1) A pic of me as a little girl. Which kid looks more like me?
2) A card I made for my grandfather in 1985 or so. It’s of my cousins and me (except my yet-to-be-born youngest cousin). I’m the second child pictured from the right
Thank you, Nini, for the wonderful treasures and especially for the amazing weekend!
-late night gab sesh with my aunt.
-uncooperatively early wake-up by the children
-lots of coffee
-viewing of Christmas trains at Snows in Orleans
-family birthday party for my eight-year-old niece
-children asleep by 8
-another wine gab with my aunt
We had a lovely holiday with the Husband family! Das Big Boy had the honor of being the stuffing tosser (sounds possibly dirty, but is actually a tradition in which a member of the family throws a wad of stuffing at the wall. If it sticks, it’s done.). It stuck, and DBB loved it. The throwing, I mean. The closest he got to Thanksgiving dinner was a turkey hot dog. But he did eat that, at least.
LL loved playing with her aunties for the first time as a toddler rather than a baby.
Now we’re undertaking our road trip from CT to Cape Cod for a little time with the Hausfraus.
Happy Thanksgiving to you all!
We’ve all internalized enough Oprah to know that one of the best ways to feel happy is to practice gratitude. Appropriate in light of tomorrow, obviously, when I’ll probably write a quick post from the car with pics of my kids at Thanksgiving.
So tonight, I’ll try listing some things from today that made me grateful. Please note that I tried to teach Das Big Boy the concept of gratitude. I told him I was grateful for him, his daddy, and his sister, then asked what he was grateful for, explaining that he feels grateful for the things he’s really glad he has.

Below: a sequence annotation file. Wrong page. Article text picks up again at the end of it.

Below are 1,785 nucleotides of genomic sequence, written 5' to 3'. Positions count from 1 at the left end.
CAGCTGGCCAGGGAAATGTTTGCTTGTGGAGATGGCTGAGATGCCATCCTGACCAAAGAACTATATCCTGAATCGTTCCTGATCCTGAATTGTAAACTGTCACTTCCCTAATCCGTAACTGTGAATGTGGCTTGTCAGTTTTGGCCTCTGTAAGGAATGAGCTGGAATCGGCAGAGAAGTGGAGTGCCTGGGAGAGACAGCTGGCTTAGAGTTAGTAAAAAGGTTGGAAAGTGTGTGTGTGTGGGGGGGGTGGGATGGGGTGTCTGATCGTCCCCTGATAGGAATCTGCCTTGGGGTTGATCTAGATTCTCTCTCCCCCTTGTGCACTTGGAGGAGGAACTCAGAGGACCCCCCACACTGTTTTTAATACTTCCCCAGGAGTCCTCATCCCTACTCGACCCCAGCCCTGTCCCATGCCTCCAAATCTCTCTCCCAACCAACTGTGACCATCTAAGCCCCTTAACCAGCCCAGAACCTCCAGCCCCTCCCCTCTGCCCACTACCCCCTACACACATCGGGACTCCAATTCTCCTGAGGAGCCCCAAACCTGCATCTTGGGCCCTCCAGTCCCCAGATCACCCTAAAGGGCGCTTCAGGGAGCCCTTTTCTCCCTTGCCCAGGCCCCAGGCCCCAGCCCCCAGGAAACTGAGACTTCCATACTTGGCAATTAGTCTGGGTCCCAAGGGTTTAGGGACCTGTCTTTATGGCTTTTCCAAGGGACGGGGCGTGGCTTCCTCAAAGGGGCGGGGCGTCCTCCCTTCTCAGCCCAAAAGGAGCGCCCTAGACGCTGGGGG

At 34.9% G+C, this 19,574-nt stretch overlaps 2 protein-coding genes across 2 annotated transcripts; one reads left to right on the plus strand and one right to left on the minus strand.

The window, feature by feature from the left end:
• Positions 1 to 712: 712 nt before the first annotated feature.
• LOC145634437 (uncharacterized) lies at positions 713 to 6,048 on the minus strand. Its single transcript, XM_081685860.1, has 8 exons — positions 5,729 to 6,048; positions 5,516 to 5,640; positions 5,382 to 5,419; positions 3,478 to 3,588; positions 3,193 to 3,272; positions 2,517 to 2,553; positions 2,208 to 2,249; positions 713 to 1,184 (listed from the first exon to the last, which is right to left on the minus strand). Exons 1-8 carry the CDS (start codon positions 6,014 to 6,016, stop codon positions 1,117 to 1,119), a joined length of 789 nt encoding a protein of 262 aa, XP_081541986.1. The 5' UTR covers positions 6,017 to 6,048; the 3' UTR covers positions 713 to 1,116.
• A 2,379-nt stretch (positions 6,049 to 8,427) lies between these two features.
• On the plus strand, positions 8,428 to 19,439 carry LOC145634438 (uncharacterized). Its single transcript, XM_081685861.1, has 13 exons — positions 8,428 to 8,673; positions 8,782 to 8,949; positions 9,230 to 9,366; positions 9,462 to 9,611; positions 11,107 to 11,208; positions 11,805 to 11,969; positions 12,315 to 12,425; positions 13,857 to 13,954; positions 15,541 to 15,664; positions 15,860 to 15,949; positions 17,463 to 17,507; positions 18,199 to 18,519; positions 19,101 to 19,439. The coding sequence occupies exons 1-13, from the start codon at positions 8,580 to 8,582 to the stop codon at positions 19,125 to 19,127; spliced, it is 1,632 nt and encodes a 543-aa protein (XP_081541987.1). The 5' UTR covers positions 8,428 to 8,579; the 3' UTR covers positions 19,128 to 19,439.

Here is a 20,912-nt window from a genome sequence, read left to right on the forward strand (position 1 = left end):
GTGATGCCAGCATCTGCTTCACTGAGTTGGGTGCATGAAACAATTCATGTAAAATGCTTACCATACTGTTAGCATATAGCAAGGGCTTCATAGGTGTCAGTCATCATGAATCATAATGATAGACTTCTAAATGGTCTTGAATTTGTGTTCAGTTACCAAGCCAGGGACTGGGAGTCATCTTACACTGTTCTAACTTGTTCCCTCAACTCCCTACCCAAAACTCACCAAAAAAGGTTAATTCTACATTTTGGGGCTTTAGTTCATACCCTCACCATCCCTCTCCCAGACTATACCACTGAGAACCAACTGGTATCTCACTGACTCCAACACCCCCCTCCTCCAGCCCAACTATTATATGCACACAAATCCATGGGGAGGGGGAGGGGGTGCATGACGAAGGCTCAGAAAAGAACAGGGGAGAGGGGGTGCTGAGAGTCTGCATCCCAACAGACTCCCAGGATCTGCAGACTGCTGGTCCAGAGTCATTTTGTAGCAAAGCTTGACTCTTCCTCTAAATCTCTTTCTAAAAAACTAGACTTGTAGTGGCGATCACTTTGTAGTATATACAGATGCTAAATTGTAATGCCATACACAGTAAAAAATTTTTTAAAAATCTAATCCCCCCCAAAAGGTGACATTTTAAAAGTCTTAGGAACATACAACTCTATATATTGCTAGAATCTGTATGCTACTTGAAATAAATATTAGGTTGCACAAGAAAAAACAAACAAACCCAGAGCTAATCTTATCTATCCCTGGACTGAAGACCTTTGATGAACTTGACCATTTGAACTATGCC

“I’m grateful for my trucks,” he told me.
“That’s definitely true,” I said. “What are some other things or people you’re really glad are in your life?”
“Mommy,” he said. Good boy.
“And…” I prompted.
“And Daddy and [Little Liebchen].”
“Those are wonderful things to be grateful for,” I told him.
So my list from today:
I’m so incredibly grateful for all the positive feedback I received on my Ferguson post. Thank you all. It feels good knowing that so many people from so many different facets of my life are on the same side. Gives me the tiniest sliver of hope.
I’m grateful that my parents watched Das Big Boy this morning so I could take Little Liebchen to our adorable parent/child class, where she sits as close as possible to the teacher and hangs on her every word, except when she’s trying to get me or one of the kids to play chase.
I’m grateful that today I had lunch with my kids, parents, and 101-year-old grandmother.
I’m grateful that Mo [college roommate bestie] came over this evening, and embraced her role as beloved auntie to my children. I’m glad Das Big Boy crawled into her lap as if she were here every day, ate a TURKEY (not beef) hot dog for her at dinner, and even let her wash his hair. I’m glad LL decided Mo wasn’t a babysitter and flirted shamelessly with her. I’m so grateful that Mo fits right into our family even though she lives 3000 miles away.
I’m grateful that Herr Husband manned the fort so Mo and I could go to dinner at The Farmhouse (of course) and talk about work, life, kids, men, communication styles, dietary restrictions, and high-waisted jeans (Hers looked amazing! Look for some on me ASAP!).
I’m grateful for family and friends, for good food and shelter, for health and healthcare, for passions like social justice and literature and frivolities like fashion, for growing older and wiser but for still feeling like I don’t know what the heck I’m doing some of the time. For this tiny patch of the universe on which I can spew my thoughts, both silly and profound. And for wine. Especially that Montepulciano from dinner.
Happy Thanksgiving, everyone. Let’s keep putting that love and gratitude out into the world. With a little bit of that fight, too.
I hate that my Ferguson post has to be short. You may hate that I’m writing one at all. So we’ll call it even.
A lot of things break my heart about the fact that an eighteen-year-old young man was killed by a police officer, and that said officer doesn’t even have to stand trial for his death.
But this is, for better for worse, mostly a mom blog. So I’m going to look at this as a mom. A mom whose heart broke for Trayvon Martin, for Eric Garner, for Tamir Rice, and of course for Michael Brown. And for so many more. And for their mothers.